Every day between 8 and 9 A.M., or between 3 and 4 P.M., two lines of cars - one short, one long - stretch beyond the concrete cubes, the guard tower and the soldiers at the eastern exit from Ramallah. In the morning the lines are heading for Ramallah. In the afternoon they are leaving it. The Israelis call this the Beit El checkpoint, which separates the Ramallah salient from the Jewish settlement in the West Bank, the buildings of the Civil Administration and the huge military base. The Palestinians call it the DCO checkpoint, after the former location of the Israeli-Palestinian District Coordination Office, which is intended for foreigners and Palestinians with pull and special permits, including ambulances and service vehicles.
The short line of cars is in the middle lane of the crossing point. The longer one in the outer lane. The short line is short because it is populated by VIPS, who have preferential crossing rights: first of all the diplomats, the representatives of foreign countries; respected directors and employees of international organizations; and of course Palestinian VIPs of the first rank. The cars in the long line sometimes wait 10 to 15 minutes for the foreign and Palestinian VIPs who have just arrived to go through first.
Sometimes one feels like getting out of the car that is waiting in the long line and asking the diplomat or the VIP who has just arrived and will go through in a moment - his face looking straight ahead and not to the sides - whether he really thinks that his time is more precious than all the other people's time. But this desire is quelled by a sense of shame, because those who are in the long line of cars are also better off than those who have to go through the Qalandiyah checkpoint, or those whom Israel does not allow to go through at Qalandiyah, or those who go through only on foot, because the waiting in a taxi is too prolonged.
All in all, at the DCO checkpoint it is the privileged who are allowed to go through, among them Palestinian merchants, high status Jerusalemites who work in Ramallah, second- or third-rank Palestinian VIPs. Everyone who waits in the two lines of cars, Western diplomat or Arab diplomat, Israeli journalist or Palestinian VIP, will get onto the bypass road that is blocked to most Palestinians.
Each of the two lines collaborates the consistent Israeli policy of creating apartheid roads in the West Bank. There is one system of roads for the natives, and it is winding, narrow, long, bumpy, sown with military checkpoints and frequently closed. And there is the system of road for "Whites," that is, Israelis, or all kinds of people who have been whitened - diplomats, VIPs, wealthy people with permits, merchants, journalists.
The travelers in the two lines collaborate with the logic of the occupation, whereby in order to protect the welfare and well-being of the Jewish settlers, it is permissible to create two separate transportation networks.
There is one transportation grid for Whites that connects the Jewish settlements in the West Bank to Israel. It ensures not only superior transportation contiguity for the Jews but also Jewish territorial contiguity, while breaking any Palestinian territorial contiguity. The special transportation network for Whites was conceived by the Israeli authorities in the 1980s, and a prolonged legal battle that the Palestinians waged against the plan delayed it for almost a decade. And then - under the guise of the peace talks in the 1990s - the construction of the "bypass" roads began on lands that were stolen from the Palestinians for the sake of the master plan to expand and perpetuate the Jewish settlements in the West Bank and to link them to Israel.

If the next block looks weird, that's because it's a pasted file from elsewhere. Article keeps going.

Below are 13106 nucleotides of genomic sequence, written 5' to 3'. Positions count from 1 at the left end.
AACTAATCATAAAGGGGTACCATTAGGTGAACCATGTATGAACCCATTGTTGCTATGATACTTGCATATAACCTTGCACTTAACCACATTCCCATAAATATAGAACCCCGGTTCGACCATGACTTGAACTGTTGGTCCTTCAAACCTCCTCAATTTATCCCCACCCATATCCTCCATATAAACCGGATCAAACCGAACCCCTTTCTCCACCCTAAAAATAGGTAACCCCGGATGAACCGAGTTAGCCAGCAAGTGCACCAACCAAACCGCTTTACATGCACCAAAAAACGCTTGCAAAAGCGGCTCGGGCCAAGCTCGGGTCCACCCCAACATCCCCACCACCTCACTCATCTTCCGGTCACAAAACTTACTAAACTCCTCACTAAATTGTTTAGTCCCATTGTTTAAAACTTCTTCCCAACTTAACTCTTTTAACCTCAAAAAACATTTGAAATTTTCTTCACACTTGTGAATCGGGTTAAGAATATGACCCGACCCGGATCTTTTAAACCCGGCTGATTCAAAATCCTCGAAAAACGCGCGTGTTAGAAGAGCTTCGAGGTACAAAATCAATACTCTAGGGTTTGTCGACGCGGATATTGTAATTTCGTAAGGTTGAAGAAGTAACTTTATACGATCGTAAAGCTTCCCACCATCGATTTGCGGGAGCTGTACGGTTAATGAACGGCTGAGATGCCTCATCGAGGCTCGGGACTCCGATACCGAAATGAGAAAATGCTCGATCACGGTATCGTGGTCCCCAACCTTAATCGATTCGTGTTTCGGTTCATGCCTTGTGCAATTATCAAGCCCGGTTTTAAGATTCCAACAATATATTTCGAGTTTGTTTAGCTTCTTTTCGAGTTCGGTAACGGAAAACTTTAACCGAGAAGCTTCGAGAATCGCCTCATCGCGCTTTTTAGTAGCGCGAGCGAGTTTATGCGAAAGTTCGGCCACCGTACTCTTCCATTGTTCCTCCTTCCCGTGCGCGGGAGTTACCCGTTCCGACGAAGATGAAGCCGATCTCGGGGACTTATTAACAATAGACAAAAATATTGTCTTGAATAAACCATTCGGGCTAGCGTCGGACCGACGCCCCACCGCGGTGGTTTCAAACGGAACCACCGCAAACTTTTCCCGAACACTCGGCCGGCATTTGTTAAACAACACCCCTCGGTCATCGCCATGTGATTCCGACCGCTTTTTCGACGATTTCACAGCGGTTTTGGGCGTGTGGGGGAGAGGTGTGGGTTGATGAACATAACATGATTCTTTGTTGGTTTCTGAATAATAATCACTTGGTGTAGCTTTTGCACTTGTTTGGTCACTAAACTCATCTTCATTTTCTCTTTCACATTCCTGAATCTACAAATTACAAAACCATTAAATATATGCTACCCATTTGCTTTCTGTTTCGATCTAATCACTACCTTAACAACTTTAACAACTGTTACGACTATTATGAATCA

The two road grids, like the Pass System (travel permits) that Israel introduced in 1991 and that to this day limits most Palestinians' freedom of movement, ensure Israel's control over the time of all Palestinians. Stolen land is concrete, so now and then calls are heard to stop the construction in the Jewish settlements or halt the confiscation of lands.
But time? It is abstract. Time, however, is a precious resource for every human being. Time that is robbed while waiting at checkpoints, or waiting for permits, cannot ever be returned. The loss of time, which Israel is stealing every day from 3.5 million people, is evident everywhere: in the damage it causes to their ability to earn a living; in their economic, family and cultural activity; in the leisure hours, in studies and in creativity; and in the shrinking of the space in which every individual lives and therefore the narrowing of their horizon and their expectations.
The travelers in the two lines collaborate with the logic that the time of the natives or of the non-VIPs is not precious, as opposed to their own time. The foreign diplomats and the Palestinian VIPs are signaling to Israel that as long as their precious time is not affected, Israel can continue unhindered to maintain the apartheid roads - that is, the apartheid reality in the West Bank.
Want to enjoy 'Zen' reading - with no ads and just the article? Subscribe todaySubscribe now